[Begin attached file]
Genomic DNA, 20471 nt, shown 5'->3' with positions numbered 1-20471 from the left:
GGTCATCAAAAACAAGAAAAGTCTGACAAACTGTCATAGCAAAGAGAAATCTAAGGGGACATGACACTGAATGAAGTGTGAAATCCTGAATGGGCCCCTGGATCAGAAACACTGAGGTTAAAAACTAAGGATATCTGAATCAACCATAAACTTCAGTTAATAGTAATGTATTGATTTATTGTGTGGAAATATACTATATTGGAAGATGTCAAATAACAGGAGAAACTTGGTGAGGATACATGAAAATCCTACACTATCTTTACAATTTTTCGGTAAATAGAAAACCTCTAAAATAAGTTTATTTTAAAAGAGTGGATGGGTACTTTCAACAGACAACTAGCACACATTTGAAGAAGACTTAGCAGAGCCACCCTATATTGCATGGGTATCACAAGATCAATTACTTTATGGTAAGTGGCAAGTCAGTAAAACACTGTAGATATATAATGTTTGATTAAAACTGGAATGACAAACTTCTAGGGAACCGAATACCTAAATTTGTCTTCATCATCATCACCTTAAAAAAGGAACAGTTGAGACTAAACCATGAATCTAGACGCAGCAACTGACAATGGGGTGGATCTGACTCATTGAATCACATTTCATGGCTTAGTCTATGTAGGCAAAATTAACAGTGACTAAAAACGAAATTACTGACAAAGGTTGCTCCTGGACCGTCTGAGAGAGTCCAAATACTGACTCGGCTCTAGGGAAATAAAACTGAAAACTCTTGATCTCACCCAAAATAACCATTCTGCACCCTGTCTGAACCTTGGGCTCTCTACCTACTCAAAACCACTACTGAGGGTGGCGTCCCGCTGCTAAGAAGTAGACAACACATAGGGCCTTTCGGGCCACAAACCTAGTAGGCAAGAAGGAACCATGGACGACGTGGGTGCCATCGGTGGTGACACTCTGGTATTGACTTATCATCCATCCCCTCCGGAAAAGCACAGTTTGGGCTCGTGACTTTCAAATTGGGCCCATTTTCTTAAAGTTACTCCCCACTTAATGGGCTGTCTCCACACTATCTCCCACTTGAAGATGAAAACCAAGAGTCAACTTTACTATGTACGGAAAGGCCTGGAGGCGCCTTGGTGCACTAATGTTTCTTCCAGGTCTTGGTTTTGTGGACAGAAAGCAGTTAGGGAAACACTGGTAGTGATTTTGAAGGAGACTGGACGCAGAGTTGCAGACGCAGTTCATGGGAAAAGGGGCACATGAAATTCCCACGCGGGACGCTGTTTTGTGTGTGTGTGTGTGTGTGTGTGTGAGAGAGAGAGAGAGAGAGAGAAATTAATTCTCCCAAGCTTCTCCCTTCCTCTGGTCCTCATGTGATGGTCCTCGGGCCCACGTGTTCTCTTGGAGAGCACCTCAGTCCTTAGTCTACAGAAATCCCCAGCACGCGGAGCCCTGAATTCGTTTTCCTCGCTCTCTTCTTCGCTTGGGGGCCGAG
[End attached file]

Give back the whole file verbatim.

Genomic DNA, 20471 nt, shown 5'->3' with positions numbered 1-20471 from the left:
GGTCATCAAAAACAAGAAAAGTCTGACAAACTGTCATAGCAAAGAGAAATCTAAGGGGACATGACACTGAATGAAGTGTGAAATCCTGAATGGGCCCCTGGATCAGAAACACTGAGGTTAAAAACTAAGGATATCTGAATCAACCATAAACTTCAGTTAATAGTAATGTATTGATTTATTGTGTGGAAATATACTATATTGGAAGATGTCAAATAACAGGAGAAACTTGGTGAGGATACATGAAAATCCTACACTATCTTTACAATTTTTCGGTAAATAGAAAACCTCTAAAATAAGTTTATTTTAAAAGAGTGGATGGGTACTTTCAACAGACAACTAGCACACATTTGAAGAAGACTTAGCAGAGCCACCCTATATTGCATGGGTATCACAAGATCAATTACTTTATGGTAAGTGGCAAGTCAGTAAAACACTGTAGATATATAATGTTTGATTAAAACTGGAATGACAAACTTCTAGGGAACCGAATACCTAAATTTGTCTTCATCATCATCACCTTAAAAAAGGAACAGTTGAGACTAAACCATGAATCTAGACGCAGCAACTGACAATGGGGTGGATCTGACTCATTGAATCACATTTCATGGCTTAGTCTATGTAGGCAAAATTAACAGTGACTAAAAACGAAATTACTGACAAAGGTTGCTCCTGGACCGTCTGAGAGAGTCCAAATACTGACTCGGCTCTAGGGAAATAAAACTGAAAACTCTTGATCTCACCCAAAATAACCATTCTGCACCCTGTCTGAACCTTGGGCTCTCTACCTACTCAAAACCACTACTGAGGGTGGCGTCCCGCTGCTAAGAAGTAGACAACACATAGGGCCTTTCGGGCCACAAACCTAGTAGGCAAGAAGGAACCATGGACGACGTGGGTGCCATCGGTGGTGACACTCTGGTATTGACTTATCATCCATCCCCTCCGGAAAAGCACAGTTTGGGCTCGTGACTTTCAAATTGGGCCCATTTTCTTAAAGTTACTCCCCACTTAATGGGCTGTCTCCACACTATCTCCCACTTGAAGATGAAAACCAAGAGTCAACTTTACTATGTACGGAAAGGCCTGGAGGCGCCTTGGTGCACTAATGTTTCTTCCAGGTCTTGGTTTTGTGGACAGAAAGCAGTTAGGGAAACACTGGTAGTGATTTTGAAGGAGACTGGACGCAGAGTTGCAGACGCAGTTCATGGGAAAAGGGGCACATGAAATTCCCACGCGGGACGCTGTTTTGTGTGTGTGTGTGTGTGTGTGTGTGAGAGAGAGAGAGAGAGAGAGAAATTAATTCTCCCAAGCTTCTCCCTTCCTCTGGTCCTCATGTGATGGTCCTCGGGCCCACGTGTTCTCTTGGAGAGCACCTCAGTCCTTAGTCTACAGAAATCCCCAGCACGCGGAGCCCTGAATTCGTTTTCCTCGCTCTCTTCTTCGCTTGGGGGCCGAG